http://www.petersale.com/images/scans/mp730_fax2.tif

    What I wanted was more like the following
    http://www.petersale.com/images/scans/mp730_fax1.tif

    but with fewer "dots."

    --
    Regards,

    Peter Sale
    Santa Monica, CA USA
    To email me, just pull 'my-leg.'

    "Wayne Fulton" <nospam@invalid.com> wrote in message
    news:ao2dnRMi15pZ8mrdRVn-ig@august.net...
    > In article <8_idnaPm2PwUxmrdRVn-tw@adelphia.com>,
    psale@adelphia.my-leg.net
    > says...
    > >
    > >
    > >I purchased a Canon MP730 today (04July15) and have been playing with the
    > >software provided with this machine to fax documents directly from my PC.
    > >This is a really cool way to fax something, but I can't help but wonder
    if
    > >some upgrade is available for this software. Something that would allow
    me
    > >to specify resolution for example? For example, if I fax a page from a
    > >magazine with photos and text, the arriving fax is a bit hard to read,
    and I
    > >think it is because the fax resolution is too low.
    >
    >
    > A couple of possibilities here.
    >
    > If about the text, magazine text fonts are usually on the small size, and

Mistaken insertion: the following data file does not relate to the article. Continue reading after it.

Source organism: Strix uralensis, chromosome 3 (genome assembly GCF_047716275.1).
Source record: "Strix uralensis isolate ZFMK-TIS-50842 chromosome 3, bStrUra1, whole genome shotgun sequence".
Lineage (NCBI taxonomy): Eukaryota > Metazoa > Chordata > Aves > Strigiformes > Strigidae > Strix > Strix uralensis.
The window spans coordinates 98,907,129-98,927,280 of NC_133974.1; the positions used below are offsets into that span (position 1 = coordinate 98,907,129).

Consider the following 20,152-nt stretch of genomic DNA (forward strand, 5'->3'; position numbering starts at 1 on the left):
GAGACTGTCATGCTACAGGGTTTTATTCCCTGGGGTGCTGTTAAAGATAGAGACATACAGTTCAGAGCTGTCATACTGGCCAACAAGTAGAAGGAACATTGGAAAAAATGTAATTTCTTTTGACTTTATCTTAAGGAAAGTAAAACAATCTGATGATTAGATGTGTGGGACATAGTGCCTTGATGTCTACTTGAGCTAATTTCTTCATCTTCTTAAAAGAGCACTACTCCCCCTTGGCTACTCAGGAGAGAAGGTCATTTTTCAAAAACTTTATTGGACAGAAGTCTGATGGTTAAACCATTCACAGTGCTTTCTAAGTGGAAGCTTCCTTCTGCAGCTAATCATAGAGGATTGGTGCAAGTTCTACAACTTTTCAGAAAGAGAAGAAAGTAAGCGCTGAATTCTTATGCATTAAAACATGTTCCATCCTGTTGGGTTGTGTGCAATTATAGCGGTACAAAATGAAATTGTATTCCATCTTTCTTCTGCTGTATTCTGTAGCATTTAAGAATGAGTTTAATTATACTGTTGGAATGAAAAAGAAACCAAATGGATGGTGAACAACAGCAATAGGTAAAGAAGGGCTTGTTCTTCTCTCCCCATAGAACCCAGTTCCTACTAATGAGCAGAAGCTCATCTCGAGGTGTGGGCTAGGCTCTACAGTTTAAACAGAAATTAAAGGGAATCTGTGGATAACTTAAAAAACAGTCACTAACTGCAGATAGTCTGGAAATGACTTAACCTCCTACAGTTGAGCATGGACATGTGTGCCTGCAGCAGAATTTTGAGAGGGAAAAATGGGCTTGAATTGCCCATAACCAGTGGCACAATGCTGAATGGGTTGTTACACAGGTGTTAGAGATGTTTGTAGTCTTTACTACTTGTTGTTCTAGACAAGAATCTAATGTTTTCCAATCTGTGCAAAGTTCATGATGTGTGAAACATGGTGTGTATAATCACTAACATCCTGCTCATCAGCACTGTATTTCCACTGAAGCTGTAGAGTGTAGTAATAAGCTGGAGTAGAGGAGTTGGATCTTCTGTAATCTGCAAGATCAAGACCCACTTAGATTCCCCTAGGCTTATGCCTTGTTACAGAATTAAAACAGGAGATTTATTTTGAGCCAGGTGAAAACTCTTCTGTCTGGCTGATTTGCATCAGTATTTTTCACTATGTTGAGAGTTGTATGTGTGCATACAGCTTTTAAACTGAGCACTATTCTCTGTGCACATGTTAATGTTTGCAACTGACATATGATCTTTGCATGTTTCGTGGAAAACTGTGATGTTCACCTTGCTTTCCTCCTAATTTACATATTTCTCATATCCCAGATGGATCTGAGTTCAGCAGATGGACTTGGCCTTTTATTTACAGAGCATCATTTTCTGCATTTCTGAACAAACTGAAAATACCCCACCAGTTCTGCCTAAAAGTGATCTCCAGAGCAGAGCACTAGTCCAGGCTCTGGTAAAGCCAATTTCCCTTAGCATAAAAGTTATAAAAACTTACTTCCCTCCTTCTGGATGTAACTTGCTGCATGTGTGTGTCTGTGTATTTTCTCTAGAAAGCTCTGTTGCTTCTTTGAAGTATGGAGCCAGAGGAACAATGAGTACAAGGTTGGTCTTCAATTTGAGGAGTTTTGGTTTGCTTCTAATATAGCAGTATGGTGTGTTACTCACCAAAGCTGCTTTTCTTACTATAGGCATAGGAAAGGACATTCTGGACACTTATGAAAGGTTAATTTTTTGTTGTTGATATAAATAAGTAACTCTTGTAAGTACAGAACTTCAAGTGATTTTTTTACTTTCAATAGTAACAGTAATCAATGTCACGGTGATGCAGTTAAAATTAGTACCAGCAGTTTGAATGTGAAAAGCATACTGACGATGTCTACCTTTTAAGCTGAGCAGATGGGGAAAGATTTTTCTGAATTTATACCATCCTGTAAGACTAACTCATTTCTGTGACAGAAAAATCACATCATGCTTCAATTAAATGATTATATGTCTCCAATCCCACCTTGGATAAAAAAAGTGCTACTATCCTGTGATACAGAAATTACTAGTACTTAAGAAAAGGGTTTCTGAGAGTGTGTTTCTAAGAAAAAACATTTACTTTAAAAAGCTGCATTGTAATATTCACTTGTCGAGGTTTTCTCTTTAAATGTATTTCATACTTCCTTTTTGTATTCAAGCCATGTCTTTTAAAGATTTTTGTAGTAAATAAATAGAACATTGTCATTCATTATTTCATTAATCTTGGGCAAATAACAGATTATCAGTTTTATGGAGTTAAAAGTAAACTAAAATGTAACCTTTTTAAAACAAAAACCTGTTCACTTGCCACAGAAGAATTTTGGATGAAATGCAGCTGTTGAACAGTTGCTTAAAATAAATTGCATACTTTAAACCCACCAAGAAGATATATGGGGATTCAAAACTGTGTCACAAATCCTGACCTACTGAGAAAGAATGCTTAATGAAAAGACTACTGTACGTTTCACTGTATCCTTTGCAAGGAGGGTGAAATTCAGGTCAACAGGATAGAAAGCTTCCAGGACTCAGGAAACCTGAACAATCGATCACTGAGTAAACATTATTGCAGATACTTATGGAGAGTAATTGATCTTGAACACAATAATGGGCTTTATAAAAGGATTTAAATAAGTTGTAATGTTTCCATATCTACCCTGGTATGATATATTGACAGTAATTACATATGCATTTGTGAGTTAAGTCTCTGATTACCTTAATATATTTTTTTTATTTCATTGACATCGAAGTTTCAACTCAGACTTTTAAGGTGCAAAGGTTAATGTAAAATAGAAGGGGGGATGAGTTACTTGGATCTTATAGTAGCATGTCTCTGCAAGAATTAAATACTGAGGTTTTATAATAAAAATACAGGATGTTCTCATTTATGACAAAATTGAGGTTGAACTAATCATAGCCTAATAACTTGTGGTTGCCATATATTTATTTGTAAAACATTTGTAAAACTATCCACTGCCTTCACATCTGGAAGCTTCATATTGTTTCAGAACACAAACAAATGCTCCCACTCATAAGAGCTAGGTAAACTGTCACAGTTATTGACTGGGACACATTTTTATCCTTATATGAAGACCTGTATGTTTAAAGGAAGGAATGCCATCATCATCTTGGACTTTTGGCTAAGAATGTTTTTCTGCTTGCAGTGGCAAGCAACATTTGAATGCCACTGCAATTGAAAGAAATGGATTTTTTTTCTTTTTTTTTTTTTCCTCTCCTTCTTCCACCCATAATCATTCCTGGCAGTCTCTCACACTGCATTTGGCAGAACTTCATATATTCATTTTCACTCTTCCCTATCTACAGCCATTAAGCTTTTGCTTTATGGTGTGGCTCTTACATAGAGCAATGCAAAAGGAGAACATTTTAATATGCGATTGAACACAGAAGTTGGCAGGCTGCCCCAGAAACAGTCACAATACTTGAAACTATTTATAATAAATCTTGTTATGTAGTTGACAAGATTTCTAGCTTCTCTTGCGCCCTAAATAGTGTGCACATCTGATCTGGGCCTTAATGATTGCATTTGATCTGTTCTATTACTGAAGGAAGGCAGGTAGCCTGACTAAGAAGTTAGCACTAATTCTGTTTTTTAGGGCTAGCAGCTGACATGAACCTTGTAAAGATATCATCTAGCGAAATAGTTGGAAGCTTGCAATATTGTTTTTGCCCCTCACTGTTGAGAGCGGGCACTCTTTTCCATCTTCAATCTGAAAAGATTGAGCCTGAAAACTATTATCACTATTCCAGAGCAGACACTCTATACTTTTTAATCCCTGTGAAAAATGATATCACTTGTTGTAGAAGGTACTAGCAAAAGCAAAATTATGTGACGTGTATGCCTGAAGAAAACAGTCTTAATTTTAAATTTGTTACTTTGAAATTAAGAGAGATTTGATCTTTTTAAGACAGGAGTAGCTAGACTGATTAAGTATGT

> larger fonts are always better for fax. You can help readability by
    > selecting Fine resolution. Fine is higher resolution than fax Normal
    > resolution, but still not very high, it is just that Normal is lower. And
    > the default is Normal resolution unless you select Fine. Normal is for the
    > purpose to be smaller and faster to transmit over the phone line, for a
    > cheaper long distance call. Normal sends only every other line of pixels,
    so
    > Fine takes twice as long to send, all else the same.
    >
    > Not all fax machines can receive Fine resolution. Old inexpensive machines
    > may only receive Normal regardless what you try, but fax machines sold in
    the
    > last few years surely can do Fine. And the plain paper machines today
    print
    > better quality than the old ones too. But that is not true of all fax
    > machines, which you normally have no clue about, so if you are composing
    > something in a word processor to be faxed, be aware it may be received at
    > Normal resolution, and use at least 12 pt type for absolutely everything.
    >
    > If you are determined, you can increase the size of the magazine text (any
    > scanned image) by manipulating to send partial pages. For example you
    scan
    > no more than half fax page width and half fax page length at double
    > resolution, 400 dpi line art mode, and then scale that image back to 200
    dpi,
    > which will double the printed size of that smaller portion, back to be
    full
    > fax page size, but enlarged to double size. It doesnt have to be double
    > size, any proportional increase, but the final scaled page must not be
    larger
    > than the regular page size the fax can receive and print.
    >